Travel insurance. It can help if you lose your luggage, get injured abroad, and, perhaps most commonly, if your travel plans change (or need to be canceled entirely).
Still, travel insurance comes at a cost, and in some cases, it might not be worth the investment. When should you consider it, and how can you get the best coverage? We spoke to travel agents to find out.
Why (and when) travel agents think travel insurance is worth it
Travel agents generally recommend buying travel insurance every time, if you can afford it. As Tara Minson, executive vice president at travel advisory agency InteleTravel, explains, "Safe travel starts with travel protection."
If you're on a tighter budget, though, consider investing in insurance only on bigger trips — ones that cost you lots of cash and planning time — or on.
"Medical expenses can be very costly in other countries, plus you may have to pay upfront for medical care, including hospitalization and surgery," says Michelle Osborn, who runs the travel agency Outta Here Travels. "Travel insurance can help cover those expenses."
It can also be helpful if you're going to be participating in any high-risk activities while traveling — things like bungee jumping, skiing, or other adventure sports that you might get injured doing. If you're taking a low-risk trip in the same country or state, though, it might not be worth the money.
"The only time I would say travel insurance isn't necessary is if you go on a last-minute," says Shane Mahoney, founder of the luxury travel agency Lugo's Travel. "In that case, you most likely didn't prepay for any non-refundable expenses and you're not worried about last-minute trip cancellation, so it can be safe to not get travel insurance."
Explore your travel insurance options here now or in the below table to find the right protection for your next trip.
How to pick a travel insurance policy, according to agents
There are lots of companies that offer travel insurance, so picking the right one isn't always easy. To start, agents say it's important to think about your specific needs and trip details.
"Do you have a preexisting health condition you want to make sure is covered," Osborn asks. "Is there a chance you might have to cancel the trip due to work or something else? Are you worried about arriving at your destination but your luggage did not and having to purchase new items while in a foreign place?"
Knowing what your biggest concerns and risks are can help point you toward the right types of coverage.
Osborn also says to consider things like an insurer's reputation for customer service and their financial ratings, which speak to how stable the company is (and how likely they'll be in business for the long haul).
Finally, make sure to purchase from a third party, not the company providing the trip.
"The biggest mistake travelers make when choosing to add travel protection is booking a 'protection plan' with the travel supplier directly — the cruise line, tour operator, or vacation company," Minson says. "Booking travel protection from a third-party insurance company is always the best protection. It offers you, the traveler, higher value coverages, more types of coverage, cash refunds — not just future travel credit — and more."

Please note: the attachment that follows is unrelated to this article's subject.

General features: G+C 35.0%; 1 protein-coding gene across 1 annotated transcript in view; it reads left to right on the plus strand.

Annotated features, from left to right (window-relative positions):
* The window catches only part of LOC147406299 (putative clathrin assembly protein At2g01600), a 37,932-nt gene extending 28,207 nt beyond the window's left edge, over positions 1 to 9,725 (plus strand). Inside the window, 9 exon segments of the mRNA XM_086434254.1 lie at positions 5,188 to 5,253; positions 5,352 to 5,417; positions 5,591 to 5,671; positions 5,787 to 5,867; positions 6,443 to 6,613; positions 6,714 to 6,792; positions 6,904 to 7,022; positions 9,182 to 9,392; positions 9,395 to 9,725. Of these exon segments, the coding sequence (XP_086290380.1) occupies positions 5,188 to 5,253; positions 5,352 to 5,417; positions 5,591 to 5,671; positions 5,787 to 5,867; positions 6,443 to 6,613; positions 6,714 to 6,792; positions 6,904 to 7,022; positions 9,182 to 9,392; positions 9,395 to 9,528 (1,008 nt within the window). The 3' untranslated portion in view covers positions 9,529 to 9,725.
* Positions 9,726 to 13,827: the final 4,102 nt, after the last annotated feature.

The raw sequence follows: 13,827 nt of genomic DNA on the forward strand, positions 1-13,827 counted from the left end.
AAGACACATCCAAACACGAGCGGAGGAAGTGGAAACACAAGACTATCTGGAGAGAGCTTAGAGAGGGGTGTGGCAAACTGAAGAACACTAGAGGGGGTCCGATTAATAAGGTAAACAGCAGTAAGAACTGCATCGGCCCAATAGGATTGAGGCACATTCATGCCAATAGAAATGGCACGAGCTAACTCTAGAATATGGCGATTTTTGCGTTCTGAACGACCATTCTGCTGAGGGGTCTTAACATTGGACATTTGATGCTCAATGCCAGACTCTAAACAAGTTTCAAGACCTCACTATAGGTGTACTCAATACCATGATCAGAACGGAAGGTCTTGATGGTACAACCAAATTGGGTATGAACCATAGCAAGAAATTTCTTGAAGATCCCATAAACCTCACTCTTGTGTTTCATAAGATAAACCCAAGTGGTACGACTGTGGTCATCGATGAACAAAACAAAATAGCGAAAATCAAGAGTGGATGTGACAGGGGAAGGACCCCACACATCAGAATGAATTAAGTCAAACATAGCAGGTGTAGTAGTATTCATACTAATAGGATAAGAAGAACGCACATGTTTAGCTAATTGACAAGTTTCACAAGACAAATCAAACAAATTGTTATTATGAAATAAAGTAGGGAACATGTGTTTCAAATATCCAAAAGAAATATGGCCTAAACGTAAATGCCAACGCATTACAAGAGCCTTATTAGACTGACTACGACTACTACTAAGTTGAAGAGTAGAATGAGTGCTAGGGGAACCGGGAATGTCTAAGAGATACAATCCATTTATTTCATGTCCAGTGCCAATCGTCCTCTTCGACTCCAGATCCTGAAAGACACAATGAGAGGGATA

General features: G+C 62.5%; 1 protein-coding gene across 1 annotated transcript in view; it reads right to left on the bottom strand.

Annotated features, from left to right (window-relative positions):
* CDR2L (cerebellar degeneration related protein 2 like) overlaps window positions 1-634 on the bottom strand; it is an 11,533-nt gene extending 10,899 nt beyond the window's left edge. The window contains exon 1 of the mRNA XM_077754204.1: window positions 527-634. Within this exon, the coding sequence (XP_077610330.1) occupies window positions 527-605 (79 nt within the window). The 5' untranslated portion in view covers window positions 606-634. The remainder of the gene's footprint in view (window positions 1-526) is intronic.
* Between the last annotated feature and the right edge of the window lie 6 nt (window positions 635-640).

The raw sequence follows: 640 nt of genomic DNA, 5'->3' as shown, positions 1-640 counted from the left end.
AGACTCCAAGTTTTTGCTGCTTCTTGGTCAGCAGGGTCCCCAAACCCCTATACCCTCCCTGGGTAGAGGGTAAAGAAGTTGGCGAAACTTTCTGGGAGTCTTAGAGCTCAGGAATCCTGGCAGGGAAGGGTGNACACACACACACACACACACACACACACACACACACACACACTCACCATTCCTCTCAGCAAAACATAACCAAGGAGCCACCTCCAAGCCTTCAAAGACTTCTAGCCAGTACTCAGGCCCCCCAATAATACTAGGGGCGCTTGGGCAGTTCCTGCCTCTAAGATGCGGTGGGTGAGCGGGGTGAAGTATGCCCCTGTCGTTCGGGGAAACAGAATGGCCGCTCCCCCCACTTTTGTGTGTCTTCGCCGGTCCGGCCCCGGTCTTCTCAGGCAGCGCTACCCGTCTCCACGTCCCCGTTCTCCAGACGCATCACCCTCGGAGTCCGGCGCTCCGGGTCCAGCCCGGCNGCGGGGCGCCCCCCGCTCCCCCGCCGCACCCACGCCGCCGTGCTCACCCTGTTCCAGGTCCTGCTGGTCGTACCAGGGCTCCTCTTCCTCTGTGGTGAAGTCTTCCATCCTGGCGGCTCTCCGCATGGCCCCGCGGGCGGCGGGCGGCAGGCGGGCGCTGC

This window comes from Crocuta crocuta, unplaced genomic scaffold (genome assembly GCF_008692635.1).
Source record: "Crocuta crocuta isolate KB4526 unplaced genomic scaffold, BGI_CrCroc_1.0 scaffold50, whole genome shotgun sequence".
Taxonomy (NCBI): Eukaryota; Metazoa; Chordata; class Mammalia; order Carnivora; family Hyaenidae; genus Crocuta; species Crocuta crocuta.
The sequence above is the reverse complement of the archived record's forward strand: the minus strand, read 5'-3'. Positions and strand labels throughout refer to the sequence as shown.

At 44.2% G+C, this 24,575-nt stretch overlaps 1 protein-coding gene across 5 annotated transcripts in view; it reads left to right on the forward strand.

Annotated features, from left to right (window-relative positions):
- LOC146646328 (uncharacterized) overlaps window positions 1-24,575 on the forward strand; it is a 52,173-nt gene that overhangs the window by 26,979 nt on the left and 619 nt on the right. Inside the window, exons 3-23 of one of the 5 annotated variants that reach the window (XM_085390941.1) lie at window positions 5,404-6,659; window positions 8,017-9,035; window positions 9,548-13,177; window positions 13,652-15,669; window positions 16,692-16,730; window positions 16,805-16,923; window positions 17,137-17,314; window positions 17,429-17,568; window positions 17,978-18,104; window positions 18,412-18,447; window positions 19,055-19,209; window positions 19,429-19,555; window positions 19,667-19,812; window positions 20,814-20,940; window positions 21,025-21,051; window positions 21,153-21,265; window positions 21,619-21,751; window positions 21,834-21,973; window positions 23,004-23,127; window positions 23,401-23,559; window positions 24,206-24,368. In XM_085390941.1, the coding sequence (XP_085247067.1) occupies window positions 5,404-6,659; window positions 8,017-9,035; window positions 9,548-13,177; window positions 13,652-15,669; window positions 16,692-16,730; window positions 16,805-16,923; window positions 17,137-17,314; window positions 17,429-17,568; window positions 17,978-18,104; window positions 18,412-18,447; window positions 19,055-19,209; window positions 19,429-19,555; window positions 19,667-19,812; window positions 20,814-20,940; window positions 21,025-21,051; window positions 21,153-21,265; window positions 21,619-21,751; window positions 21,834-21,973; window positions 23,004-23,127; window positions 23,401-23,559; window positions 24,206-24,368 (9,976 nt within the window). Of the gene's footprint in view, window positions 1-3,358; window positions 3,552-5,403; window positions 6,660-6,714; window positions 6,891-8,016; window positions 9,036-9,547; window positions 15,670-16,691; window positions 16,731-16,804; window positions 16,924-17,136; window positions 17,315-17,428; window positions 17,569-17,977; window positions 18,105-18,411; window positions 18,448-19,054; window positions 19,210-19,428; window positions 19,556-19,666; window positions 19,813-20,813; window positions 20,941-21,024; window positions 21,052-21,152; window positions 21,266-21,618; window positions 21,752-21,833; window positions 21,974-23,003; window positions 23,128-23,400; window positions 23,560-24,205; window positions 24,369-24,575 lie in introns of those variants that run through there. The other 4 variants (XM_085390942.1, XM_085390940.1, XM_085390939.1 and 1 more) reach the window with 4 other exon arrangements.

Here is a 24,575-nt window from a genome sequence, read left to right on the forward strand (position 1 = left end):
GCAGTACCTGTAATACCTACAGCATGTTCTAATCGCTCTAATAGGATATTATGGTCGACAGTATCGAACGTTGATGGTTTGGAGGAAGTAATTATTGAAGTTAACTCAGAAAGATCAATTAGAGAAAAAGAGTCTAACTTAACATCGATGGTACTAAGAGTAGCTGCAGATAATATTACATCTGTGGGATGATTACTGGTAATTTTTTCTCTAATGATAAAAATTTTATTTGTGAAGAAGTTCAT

What travel agents caution travelers to be aware of
In general, travel is risky. There are hazards en route to your location, you could get injured or develop an illness while abroad, and you have lots of money on the line, too.
"Think of Steve Martin trying to get home for Thanksgiving in 'Planes, Trains. and Automobiles,'" says Mary Despain, president of the travel agency Destination CLEs. "A car on fire, missed flights, and a nightmare of a trip home. Lost luggage can be just the beginning — and his trip was in the United States."
Travel insurance can help offset some of these risks and ensure you're not just covered medically while traveling (most U.S. health insurance doesn't extend to other countries) but also.
"Traveling without travel insurance carries a huge risk — a risk that many people cannot afford if something happens before or during their trip," Mahoney says. "If you don't have travel insurance, anything that happens during your trip, from something common like flight cancellations and lost baggage to more serious situations like medical emergencies abroad, you are on the hook for paying for all of it."
Purchasing your travel insurance policy
If you're confident in what type of policy, coverage, and insurer to use,. Some credit cards also come with travel coverage, though it may not be as comprehensive as third-party policies.
If you're not sure how to pick the right policy or, you can always enlist a travel agent for help. They can recommend insurers, coverage amounts and more. They may also be able to negotiate better deals on your behalf.
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